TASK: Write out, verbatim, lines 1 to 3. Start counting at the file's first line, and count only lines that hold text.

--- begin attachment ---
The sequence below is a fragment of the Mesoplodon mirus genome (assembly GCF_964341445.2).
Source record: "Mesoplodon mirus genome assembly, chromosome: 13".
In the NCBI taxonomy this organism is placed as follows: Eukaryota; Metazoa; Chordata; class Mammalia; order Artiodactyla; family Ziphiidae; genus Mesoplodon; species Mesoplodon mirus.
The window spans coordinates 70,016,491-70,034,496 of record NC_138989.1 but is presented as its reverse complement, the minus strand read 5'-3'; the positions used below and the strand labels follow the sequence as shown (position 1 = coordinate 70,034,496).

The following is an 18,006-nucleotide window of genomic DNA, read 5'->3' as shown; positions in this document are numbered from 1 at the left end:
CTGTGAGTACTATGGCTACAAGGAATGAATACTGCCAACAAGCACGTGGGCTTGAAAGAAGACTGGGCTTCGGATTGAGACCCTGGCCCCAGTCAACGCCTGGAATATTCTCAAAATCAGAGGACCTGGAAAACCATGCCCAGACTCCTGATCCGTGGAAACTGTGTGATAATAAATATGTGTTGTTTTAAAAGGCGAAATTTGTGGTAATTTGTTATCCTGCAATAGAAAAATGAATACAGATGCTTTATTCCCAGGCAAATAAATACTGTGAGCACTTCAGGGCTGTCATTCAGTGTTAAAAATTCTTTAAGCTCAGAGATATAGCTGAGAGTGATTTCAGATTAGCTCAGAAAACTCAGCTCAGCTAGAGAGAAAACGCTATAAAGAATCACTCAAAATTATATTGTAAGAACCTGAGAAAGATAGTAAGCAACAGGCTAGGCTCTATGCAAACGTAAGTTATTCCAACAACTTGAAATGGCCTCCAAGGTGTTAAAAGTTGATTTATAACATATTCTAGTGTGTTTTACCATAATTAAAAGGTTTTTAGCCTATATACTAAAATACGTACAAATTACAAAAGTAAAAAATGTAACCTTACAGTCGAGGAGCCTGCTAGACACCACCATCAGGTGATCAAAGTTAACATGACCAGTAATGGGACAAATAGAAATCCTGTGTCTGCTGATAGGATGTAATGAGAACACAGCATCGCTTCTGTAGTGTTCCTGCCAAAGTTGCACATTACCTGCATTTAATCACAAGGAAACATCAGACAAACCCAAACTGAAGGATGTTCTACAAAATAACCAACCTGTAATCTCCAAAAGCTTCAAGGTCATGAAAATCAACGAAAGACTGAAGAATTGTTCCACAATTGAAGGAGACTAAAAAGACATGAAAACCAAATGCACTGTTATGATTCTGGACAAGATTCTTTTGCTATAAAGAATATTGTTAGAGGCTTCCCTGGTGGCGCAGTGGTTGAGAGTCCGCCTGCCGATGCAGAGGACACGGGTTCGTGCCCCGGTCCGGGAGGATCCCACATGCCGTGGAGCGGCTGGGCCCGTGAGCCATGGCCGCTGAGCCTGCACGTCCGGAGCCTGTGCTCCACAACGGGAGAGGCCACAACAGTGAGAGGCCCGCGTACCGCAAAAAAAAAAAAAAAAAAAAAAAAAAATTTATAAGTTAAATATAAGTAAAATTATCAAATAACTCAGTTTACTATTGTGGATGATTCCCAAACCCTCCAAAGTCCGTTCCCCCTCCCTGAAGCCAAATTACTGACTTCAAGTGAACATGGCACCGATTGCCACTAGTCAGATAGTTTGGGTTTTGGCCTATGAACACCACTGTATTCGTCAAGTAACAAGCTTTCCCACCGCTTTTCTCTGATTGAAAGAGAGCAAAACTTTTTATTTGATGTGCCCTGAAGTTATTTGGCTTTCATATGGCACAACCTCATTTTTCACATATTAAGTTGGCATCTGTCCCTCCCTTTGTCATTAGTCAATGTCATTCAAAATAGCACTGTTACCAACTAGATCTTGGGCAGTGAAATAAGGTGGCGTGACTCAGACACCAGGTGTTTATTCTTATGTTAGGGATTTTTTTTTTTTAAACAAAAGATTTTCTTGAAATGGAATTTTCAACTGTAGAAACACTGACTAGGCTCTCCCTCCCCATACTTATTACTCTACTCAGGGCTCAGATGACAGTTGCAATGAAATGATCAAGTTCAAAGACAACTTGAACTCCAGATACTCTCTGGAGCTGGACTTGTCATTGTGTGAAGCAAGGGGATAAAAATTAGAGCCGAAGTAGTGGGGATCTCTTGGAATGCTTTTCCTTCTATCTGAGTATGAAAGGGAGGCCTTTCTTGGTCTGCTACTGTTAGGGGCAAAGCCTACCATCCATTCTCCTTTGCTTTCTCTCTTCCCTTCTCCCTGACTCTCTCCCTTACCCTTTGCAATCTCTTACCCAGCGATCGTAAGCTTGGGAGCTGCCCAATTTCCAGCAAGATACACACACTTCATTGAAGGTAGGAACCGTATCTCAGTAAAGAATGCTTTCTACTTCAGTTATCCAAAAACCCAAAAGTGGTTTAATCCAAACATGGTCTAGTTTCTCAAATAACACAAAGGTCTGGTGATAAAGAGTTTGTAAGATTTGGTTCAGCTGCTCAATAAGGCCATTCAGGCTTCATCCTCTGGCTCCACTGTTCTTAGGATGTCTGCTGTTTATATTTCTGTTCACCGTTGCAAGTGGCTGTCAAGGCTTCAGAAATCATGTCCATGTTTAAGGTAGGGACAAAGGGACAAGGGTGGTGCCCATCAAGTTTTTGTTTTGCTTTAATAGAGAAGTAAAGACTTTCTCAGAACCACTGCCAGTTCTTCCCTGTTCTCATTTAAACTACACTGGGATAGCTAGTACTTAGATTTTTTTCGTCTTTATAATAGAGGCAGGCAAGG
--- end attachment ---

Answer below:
The sequence below is a fragment of the Mesoplodon mirus genome (assembly GCF_964341445.2).
Source record: "Mesoplodon mirus genome assembly, chromosome: 13".
In the NCBI taxonomy this organism is placed as follows: Eukaryota; Metazoa; Chordata; class Mammalia; order Artiodactyla; family Ziphiidae; genus Mesoplodon; species Mesoplodon mirus.